The eurozone’s economic downturn is proving a boon for policymakers who are jostling to succeed Mario Draghi at the bloc’s central bank — offering them an opportunity to tout favored policy proposals and burnish their credentials for the job.
Analysts expect the European Central Bank (ECB) to acknowledge growing risks to the eurozone economy on Thursday while sticking to its patient course, kicking off a year that could see the Frankfurt institution mostly marking time.
The eurozone needs a few mega banks that can compete on the world stage, and banks need a deposit insurance scheme, Daniele Nouy, the head of the European Central Bank’s supervisory board, said on Wednesday.
European Central Bank President Mario Draghi has declared that eurozone economic growth is on a steady course and that the risk of deflation is fading, allowing the central bank to phase out its bond-purchase program by the end of December.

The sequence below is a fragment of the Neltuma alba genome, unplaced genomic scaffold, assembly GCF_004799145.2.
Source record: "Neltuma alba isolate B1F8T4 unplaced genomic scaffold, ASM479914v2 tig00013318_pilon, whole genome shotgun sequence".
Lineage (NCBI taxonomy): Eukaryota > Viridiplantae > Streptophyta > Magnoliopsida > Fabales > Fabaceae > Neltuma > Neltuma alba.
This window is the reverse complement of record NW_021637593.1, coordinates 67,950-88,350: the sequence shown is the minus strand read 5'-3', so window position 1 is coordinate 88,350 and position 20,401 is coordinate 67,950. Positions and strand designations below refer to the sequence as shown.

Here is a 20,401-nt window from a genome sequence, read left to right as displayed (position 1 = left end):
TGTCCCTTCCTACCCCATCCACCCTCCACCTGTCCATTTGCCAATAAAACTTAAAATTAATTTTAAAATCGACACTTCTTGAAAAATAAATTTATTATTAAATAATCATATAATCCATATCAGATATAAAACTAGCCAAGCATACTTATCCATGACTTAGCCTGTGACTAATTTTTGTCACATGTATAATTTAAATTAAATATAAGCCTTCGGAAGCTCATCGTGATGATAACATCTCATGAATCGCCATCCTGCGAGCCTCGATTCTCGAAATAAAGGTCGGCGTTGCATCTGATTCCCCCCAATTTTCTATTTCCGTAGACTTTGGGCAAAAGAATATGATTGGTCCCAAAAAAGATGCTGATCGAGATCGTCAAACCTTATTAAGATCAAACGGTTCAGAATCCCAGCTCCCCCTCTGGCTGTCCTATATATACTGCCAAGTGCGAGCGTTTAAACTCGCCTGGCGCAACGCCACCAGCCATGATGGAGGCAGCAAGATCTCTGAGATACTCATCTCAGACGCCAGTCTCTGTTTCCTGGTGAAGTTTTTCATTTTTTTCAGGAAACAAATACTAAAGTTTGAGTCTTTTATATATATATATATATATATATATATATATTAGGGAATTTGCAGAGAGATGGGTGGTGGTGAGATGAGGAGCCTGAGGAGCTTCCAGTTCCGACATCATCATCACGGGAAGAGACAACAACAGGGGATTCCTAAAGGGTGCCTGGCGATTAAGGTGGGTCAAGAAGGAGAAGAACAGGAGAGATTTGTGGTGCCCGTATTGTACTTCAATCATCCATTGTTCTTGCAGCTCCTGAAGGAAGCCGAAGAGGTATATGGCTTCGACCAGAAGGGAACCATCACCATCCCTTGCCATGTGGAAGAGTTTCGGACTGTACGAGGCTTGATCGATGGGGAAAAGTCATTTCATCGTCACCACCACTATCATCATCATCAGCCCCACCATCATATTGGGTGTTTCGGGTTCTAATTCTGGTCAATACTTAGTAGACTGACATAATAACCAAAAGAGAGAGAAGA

Ten years since the European Central Bank raised interest rates, only to reverse course within months after Lehman Brothers Holdings Inc. collapsed and markets seized up, policy makers are still defending their action.
The euro to US dollar exchange rate fell to its lowest level since last November amid new political uncertainties in southern Europe, which occurred also against the backdrop of eurozone growth slowdown since the beginning of 2018.